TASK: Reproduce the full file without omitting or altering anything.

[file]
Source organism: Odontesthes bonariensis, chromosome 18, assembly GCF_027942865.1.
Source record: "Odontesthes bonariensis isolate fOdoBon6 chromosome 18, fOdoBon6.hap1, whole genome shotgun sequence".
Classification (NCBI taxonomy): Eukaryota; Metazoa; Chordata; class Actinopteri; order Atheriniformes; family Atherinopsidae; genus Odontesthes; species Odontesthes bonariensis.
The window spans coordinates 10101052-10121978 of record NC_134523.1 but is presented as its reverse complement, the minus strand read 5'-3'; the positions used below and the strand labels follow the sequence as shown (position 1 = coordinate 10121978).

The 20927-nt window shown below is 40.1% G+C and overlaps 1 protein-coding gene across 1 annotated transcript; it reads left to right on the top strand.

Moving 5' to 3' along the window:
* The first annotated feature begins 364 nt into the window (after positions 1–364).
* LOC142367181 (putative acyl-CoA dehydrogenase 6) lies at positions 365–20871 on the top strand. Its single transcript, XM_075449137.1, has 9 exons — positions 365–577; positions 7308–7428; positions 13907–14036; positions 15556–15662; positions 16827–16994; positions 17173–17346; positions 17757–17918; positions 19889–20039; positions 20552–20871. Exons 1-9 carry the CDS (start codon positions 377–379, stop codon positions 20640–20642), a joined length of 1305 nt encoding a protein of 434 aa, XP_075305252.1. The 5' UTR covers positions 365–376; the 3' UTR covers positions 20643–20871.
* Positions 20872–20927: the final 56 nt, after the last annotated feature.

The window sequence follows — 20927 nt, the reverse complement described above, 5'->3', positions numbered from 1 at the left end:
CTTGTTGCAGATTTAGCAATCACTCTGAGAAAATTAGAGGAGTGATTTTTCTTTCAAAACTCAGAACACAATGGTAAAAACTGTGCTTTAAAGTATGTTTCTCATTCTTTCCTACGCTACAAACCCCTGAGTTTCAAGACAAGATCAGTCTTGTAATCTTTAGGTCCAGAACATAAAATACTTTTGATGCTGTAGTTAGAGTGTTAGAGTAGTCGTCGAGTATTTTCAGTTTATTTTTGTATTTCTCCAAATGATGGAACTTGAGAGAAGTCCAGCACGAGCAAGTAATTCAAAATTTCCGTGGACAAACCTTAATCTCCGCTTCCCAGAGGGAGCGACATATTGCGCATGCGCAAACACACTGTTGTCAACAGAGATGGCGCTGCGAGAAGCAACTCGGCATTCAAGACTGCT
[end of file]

Source organism: Odontesthes bonariensis, chromosome 18, assembly GCF_027942865.1.
Source record: "Odontesthes bonariensis isolate fOdoBon6 chromosome 18, fOdoBon6.hap1, whole genome shotgun sequence".
Classification (NCBI taxonomy): Eukaryota; Metazoa; Chordata; class Actinopteri; order Atheriniformes; family Atherinopsidae; genus Odontesthes; species Odontesthes bonariensis.
The window spans coordinates 10101052-10121978 of record NC_134523.1 but is presented as its reverse complement, the minus strand read 5'-3'; the positions used below and the strand labels follow the sequence as shown (position 1 = coordinate 10121978).

The 20927-nt window shown below is 40.1% G+C and overlaps 1 protein-coding gene across 1 annotated transcript; it reads left to right on the top strand.

Moving 5' to 3' along the window:
* The first annotated feature begins 364 nt into the window (after positions 1–364).
* LOC142367181 (putative acyl-CoA dehydrogenase 6) lies at positions 365–20871 on the top strand. Its single transcript, XM_075449137.1, has 9 exons — positions 365–577; positions 7308–7428; positions 13907–14036; positions 15556–15662; positions 16827–16994; positions 17173–17346; positions 17757–17918; positions 19889–20039; positions 20552–20871. Exons 1-9 carry the CDS (start codon positions 377–379, stop codon positions 20640–20642), a joined length of 1305 nt encoding a protein of 434 aa, XP_075305252.1. The 5' UTR covers positions 365–376; the 3' UTR covers positions 20643–20871.
* Positions 20872–20927: the final 56 nt, after the last annotated feature.

The window sequence follows — 20927 nt, the reverse complement described above, 5'->3', positions numbered from 1 at the left end:
CTTGTTGCAGATTTAGCAATCACTCTGAGAAAATTAGAGGAGTGATTTTTCTTTCAAAACTCAGAACACAATGGTAAAAACTGTGCTTTAAAGTATGTTTCTCATTCTTTCCTACGCTACAAACCCCTGAGTTTCAAGACAAGATCAGTCTTGTAATCTTTAGGTCCAGAACATAAAATACTTTTGATGCTGTAGTTAGAGTGTTAGAGTAGTCGTCGAGTATTTTCAGTTTATTTTTGTATTTCTCCAAATGATGGAACTTGAGAGAAGTCCAGCACGAGCAAGTAATTCAAAATTTCCGTGGACAAACCTTAATCTCCGCTTCCCAGAGGGAGCGACATATTGCGCATGCGCAAACACACTGTTGTCAACAGAGATGGCGCTGCGAGAAGCAACTCGGCATTCAAGACTGCT